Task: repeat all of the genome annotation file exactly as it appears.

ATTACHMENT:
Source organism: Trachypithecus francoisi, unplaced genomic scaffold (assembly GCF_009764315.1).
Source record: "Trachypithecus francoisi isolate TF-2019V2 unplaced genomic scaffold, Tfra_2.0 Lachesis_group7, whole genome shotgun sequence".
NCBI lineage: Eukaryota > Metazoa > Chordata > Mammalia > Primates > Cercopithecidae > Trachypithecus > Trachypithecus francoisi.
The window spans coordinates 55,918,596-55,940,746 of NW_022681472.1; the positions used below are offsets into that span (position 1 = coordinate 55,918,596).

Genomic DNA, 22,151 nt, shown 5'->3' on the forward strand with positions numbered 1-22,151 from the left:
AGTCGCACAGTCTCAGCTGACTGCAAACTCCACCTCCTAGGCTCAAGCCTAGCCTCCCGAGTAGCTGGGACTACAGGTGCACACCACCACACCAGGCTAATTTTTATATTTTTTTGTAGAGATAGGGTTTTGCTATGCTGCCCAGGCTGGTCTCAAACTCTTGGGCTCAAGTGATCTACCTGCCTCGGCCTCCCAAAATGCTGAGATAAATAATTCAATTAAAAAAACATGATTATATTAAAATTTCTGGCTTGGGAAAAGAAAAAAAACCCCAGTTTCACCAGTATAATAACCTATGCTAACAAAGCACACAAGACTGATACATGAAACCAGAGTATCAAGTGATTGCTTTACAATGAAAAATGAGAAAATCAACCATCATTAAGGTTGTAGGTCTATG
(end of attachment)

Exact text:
Source organism: Trachypithecus francoisi, unplaced genomic scaffold (assembly GCF_009764315.1).
Source record: "Trachypithecus francoisi isolate TF-2019V2 unplaced genomic scaffold, Tfra_2.0 Lachesis_group7, whole genome shotgun sequence".
NCBI lineage: Eukaryota > Metazoa > Chordata > Mammalia > Primates > Cercopithecidae > Trachypithecus > Trachypithecus francoisi.
The window spans coordinates 55,918,596-55,940,746 of NW_022681472.1; the positions used below are offsets into that span (position 1 = coordinate 55,918,596).

Genomic DNA, 22,151 nt, shown 5'->3' on the forward strand with positions numbered 1-22,151 from the left:
AGTCGCACAGTCTCAGCTGACTGCAAACTCCACCTCCTAGGCTCAAGCCTAGCCTCCCGAGTAGCTGGGACTACAGGTGCACACCACCACACCAGGCTAATTTTTATATTTTTTTGTAGAGATAGGGTTTTGCTATGCTGCCCAGGCTGGTCTCAAACTCTTGGGCTCAAGTGATCTACCTGCCTCGGCCTCCCAAAATGCTGAGATAAATAATTCAATTAAAAAAACATGATTATATTAAAATTTCTGGCTTGGGAAAAGAAAAAAAACCCCAGTTTCACCAGTATAATAACCTATGCTAACAAAGCACACAAGACTGATACATGAAACCAGAGTATCAAGTGATTGCTTTACAATGAAAAATGAGAAAATCAACCATCATTAAGGTTGTAGGTCTATG